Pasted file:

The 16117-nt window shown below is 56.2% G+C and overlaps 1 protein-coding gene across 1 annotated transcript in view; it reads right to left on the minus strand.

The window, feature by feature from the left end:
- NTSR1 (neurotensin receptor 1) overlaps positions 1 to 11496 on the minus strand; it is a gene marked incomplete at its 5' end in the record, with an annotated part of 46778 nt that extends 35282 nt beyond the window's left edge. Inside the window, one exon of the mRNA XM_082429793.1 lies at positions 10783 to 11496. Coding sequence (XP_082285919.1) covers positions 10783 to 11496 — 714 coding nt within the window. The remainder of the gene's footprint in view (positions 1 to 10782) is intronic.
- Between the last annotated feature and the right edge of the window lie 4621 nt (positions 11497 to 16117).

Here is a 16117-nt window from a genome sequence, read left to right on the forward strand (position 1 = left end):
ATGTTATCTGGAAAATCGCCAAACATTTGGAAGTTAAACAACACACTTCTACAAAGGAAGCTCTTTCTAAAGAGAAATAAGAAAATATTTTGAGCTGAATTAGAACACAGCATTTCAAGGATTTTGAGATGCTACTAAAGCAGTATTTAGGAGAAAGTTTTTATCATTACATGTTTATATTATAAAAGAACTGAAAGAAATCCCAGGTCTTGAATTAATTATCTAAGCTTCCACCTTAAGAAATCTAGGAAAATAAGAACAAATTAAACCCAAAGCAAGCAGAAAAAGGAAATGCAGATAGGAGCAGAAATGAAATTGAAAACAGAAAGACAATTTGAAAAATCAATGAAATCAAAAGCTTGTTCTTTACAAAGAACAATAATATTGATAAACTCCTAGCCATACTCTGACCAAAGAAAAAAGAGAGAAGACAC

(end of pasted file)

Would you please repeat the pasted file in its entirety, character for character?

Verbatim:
The 16117-nt window shown below is 56.2% G+C and overlaps 1 protein-coding gene across 1 annotated transcript in view; it reads right to left on the minus strand.

The window, feature by feature from the left end:
- NTSR1 (neurotensin receptor 1) overlaps positions 1 to 11496 on the minus strand; it is a gene marked incomplete at its 5' end in the record, with an annotated part of 46778 nt that extends 35282 nt beyond the window's left edge. Inside the window, one exon of the mRNA XM_082429793.1 lies at positions 10783 to 11496. Coding sequence (XP_082285919.1) covers positions 10783 to 11496 — 714 coding nt within the window. The remainder of the gene's footprint in view (positions 1 to 10782) is intronic.
- Between the last annotated feature and the right edge of the window lie 4621 nt (positions 11497 to 16117).

Here is a 16117-nt window from a genome sequence, read left to right on the forward strand (position 1 = left end):
ATGTTATCTGGAAAATCGCCAAACATTTGGAAGTTAAACAACACACTTCTACAAAGGAAGCTCTTTCTAAAGAGAAATAAGAAAATATTTTGAGCTGAATTAGAACACAGCATTTCAAGGATTTTGAGATGCTACTAAAGCAGTATTTAGGAGAAAGTTTTTATCATTACATGTTTATATTATAAAAGAACTGAAAGAAATCCCAGGTCTTGAATTAATTATCTAAGCTTCCACCTTAAGAAATCTAGGAAAATAAGAACAAATTAAACCCAAAGCAAGCAGAAAAAGGAAATGCAGATAGGAGCAGAAATGAAATTGAAAACAGAAAGACAATTTGAAAAATCAATGAAATCAAAAGCTTGTTCTTTACAAAGAACAATAATATTGATAAACTCCTAGCCATACTCTGACCAAAGAAAAAAGAGAGAAGACAC